Monday, June 25, 2012
10 Steps to Becoming a Military-Ready Employer
SteP one: undeRStAnd tHe iSSueS
what we have before us are some breathtaking
opportunities disguised as insoluble problems.”
John W. Gardner (1921-2002)
Not since World War II has the nation demonstrated such great respect for the
women and men who have served in the armed forces with a concerted effort to reach out to them with job opportunities and support. By complying with
relevant laws, expanding benefits and pay programs that go beyond the required
minimum, and instituting other innovative workplace policies, employers are in
a position to have a significant impact in the lives of those who served both in
front of and behind the lines. Understanding the issues that military-connected
applicants and employees face is the first step in that direction.
According to the SHRM Poll: Military Employment (2012), organizations continue
to value highly the skills individuals with a military background bring to the workplace. Over 90 percent of respondents that hired military talent in the 36 months
preceding the poll agreed that those employees demonstrated:
• A strong sense of responsibility.
• Working as part of a team under pressure and with a high degree of professionalism.
• The ability to see a task through to completion.
• Strong leadership and problem solving skills.
• The ability to adapt.
These same skills appeared among the top ten skills cited in Critical Skills Needs
and Resources for the Changing Workforce (2008) copublished by SHRM and
Wall Street Journal/Career Journal. These findings confirm the reasons candidates with a military background are considered highly desirable contributors to
an organization’s performance.
According to the Employment Situation of Veterans Summary released by the
Bureau of Labor Statistics in March 2012, the average monthly unemployment
rate for all veterans during 2011 was 8.3 percent—about the same as the overall
civilian unemployment rate. However, the unemployment rate for Gulf War-era
II veterans (those who served in the armed forces sometime since September 2 Support from Behind the Lines: 10 Steps to Becoming a Military-Ready Employer
2001) was 12.1 percent overall. For the youngest veterans of that era—those 18
to 24—the unemployment rate was 30.2 percent (compared to 16.1 percent in
that age group of non-veterans). The rate for veterans 25 to 34 years old was 13
percent (compared with 9.3 percent among non-veterans in that age group.)
In light of the White House plan to pull 33,000 troops from Afghanistan by September 2012, however, the unemployment rate for veterans can be expected to
climb. In addition, the unemployment rate for military spouses was an alarming
26 percent, a figure 8.3 percent higher than the unemployment rate for the general labor force during the same period.
Considerations for Military Talent
The transition from a military to a civilian career can be daunting. Upon returning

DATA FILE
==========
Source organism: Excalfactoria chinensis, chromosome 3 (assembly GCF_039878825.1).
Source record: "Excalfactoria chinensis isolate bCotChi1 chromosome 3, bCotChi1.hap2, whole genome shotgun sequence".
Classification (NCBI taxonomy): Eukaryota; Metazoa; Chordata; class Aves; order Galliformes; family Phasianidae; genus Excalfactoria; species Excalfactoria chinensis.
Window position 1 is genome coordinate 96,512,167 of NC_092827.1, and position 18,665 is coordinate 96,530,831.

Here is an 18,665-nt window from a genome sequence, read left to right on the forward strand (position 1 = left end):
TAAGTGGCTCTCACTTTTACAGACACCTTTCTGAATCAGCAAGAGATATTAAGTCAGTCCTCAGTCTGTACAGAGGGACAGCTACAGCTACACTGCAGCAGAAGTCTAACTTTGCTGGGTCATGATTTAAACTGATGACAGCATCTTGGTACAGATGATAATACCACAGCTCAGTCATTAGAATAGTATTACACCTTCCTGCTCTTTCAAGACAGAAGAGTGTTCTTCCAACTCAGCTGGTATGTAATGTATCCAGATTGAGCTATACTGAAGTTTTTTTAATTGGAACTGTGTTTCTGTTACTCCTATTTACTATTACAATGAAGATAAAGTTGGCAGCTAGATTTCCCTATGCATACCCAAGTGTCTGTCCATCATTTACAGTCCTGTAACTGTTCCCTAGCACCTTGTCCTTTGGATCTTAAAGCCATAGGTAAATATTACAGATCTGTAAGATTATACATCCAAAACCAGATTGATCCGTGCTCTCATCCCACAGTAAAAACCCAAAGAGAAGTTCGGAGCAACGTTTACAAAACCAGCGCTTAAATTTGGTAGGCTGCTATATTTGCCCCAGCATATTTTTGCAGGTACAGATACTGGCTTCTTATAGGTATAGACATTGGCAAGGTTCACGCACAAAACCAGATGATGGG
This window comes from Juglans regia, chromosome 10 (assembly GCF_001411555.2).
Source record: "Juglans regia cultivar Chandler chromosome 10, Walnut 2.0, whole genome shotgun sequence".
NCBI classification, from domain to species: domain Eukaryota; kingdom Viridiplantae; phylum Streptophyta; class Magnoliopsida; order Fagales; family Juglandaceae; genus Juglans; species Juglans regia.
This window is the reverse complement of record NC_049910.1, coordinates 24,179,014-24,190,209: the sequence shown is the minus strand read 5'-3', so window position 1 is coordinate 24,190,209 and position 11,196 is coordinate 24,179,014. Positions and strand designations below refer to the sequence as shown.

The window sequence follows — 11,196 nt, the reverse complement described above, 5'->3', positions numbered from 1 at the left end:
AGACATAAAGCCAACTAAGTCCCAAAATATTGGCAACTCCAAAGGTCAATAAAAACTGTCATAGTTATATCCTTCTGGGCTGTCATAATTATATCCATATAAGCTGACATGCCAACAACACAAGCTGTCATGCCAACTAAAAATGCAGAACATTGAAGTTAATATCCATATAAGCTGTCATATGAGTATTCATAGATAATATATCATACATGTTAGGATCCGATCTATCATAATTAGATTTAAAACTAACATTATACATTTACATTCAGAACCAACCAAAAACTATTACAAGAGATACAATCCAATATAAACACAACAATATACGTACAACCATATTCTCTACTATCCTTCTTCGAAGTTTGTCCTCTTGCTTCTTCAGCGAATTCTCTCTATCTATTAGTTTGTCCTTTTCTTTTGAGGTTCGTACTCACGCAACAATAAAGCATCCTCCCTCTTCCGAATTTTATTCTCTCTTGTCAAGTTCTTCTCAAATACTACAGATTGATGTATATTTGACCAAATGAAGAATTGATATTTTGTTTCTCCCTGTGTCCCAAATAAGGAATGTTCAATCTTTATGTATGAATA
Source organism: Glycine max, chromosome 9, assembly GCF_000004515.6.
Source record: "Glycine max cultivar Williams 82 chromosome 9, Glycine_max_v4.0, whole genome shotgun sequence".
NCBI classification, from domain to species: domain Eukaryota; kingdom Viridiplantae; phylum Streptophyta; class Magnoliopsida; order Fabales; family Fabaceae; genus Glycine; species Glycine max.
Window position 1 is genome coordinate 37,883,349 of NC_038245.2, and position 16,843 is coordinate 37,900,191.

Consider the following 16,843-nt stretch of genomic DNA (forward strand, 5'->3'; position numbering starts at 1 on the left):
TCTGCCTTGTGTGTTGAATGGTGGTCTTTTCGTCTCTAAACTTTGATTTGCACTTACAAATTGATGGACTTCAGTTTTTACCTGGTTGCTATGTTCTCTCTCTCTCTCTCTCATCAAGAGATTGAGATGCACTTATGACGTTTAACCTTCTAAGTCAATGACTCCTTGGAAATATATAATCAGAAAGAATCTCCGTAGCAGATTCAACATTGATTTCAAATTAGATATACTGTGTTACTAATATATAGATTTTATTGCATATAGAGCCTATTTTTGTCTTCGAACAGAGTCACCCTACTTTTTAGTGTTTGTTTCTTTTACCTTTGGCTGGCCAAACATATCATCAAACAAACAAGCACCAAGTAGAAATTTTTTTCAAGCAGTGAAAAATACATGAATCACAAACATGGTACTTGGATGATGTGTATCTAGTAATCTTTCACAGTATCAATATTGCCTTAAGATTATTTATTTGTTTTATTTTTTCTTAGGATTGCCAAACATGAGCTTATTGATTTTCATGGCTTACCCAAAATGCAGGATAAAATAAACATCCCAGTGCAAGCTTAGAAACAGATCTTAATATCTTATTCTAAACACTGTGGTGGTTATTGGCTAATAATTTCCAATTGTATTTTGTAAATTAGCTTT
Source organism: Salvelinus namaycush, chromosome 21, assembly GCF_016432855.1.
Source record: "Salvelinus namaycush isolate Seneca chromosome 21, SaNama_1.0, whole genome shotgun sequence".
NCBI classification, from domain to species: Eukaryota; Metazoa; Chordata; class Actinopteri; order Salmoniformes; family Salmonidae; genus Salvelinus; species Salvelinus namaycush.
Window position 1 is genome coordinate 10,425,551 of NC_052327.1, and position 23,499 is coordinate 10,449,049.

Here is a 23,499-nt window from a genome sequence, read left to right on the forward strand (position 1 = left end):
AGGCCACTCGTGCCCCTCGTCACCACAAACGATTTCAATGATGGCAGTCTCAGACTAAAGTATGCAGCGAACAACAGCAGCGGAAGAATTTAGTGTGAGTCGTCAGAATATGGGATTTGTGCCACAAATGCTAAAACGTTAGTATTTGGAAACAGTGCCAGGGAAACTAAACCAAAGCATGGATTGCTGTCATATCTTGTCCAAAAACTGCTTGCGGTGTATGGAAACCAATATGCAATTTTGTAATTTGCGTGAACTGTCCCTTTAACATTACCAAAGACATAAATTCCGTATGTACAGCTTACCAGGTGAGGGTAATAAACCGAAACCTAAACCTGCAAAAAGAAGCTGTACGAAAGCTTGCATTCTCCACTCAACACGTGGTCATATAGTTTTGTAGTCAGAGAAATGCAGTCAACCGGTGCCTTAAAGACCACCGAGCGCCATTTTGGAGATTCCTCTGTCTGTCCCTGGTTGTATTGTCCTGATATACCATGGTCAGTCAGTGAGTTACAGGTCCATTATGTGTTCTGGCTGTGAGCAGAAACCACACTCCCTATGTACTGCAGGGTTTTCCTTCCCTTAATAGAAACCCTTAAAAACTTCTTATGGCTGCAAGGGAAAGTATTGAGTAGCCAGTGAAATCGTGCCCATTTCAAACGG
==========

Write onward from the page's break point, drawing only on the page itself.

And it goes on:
home, service members think primarily of reconnecting with their families and
getting some much-needed rest as they try to acclimate to a “normal” home-life
While service members transitioning out of the military may receive information
during debriefings about potential job assistance and resources, there is no formal, mandatory career transition training program for all services. Consequently,
these honorable women and men turn in their gear, sign papers and return home
without training on how to take that next all-important step in their careers. Accustomed to a regimen of functioning as a unit with clear goals and assignments,
they often find themselves in unfamiliar territory as they compile their resume
and begin to apply and interview for positions.
HR professionals need to be aware of the difficulties members of this talent
pool may encounter as they maneuver through their job search. For example,
when creating a resume, veterans may not know how to express their military
experiences in a way that applies to a civilian workplace. Consider military talent
applicants—who have been trained not to boast about “just doing their job”—
suddenly finding themselves face-to-face with an interviewer who expects them to
speak up and elaborate on their skills and successes.
Engaging with this talent pool is comparable to approaches that HR professionals
might take with an international applicant new to the U.S., or an applicant who
had long service in another organization suddenly facing a job search without
career transition assistance. Blending the skills of clarity in communication,
patience, active listening, and awareness of diverse needs, the HR professional
begins to connect in meaningful dialogue with the military-connected job seeker.
Considerations for Spouses and Family Members
At one time, service members were primarily young, single male draftees. Our
all-volunteer armed forces now include older, as well as married service members
of both genders who are more likely to have children. Profile of the Military Community figures in 2010 indicated that nearly all of married service members also
have children and 42.5 percent of reservists are single parents.
Most military families, like most families in the general population, rely on the
combined income of two working spouses. In addition to dealing with the challenges of managing a household, helping children adapt to life without the
deployed parent, and adapting to frequent relocation, 35 percent of military
spouses work in professions that require state licenses, an obstacle to employment after relocation that some states are addressing through legislation.
viSupport from Behind the Lines: 10 Steps to Becoming a Military-Ready Employer 3
Ongoing Challenges for HR
Employers continue to report th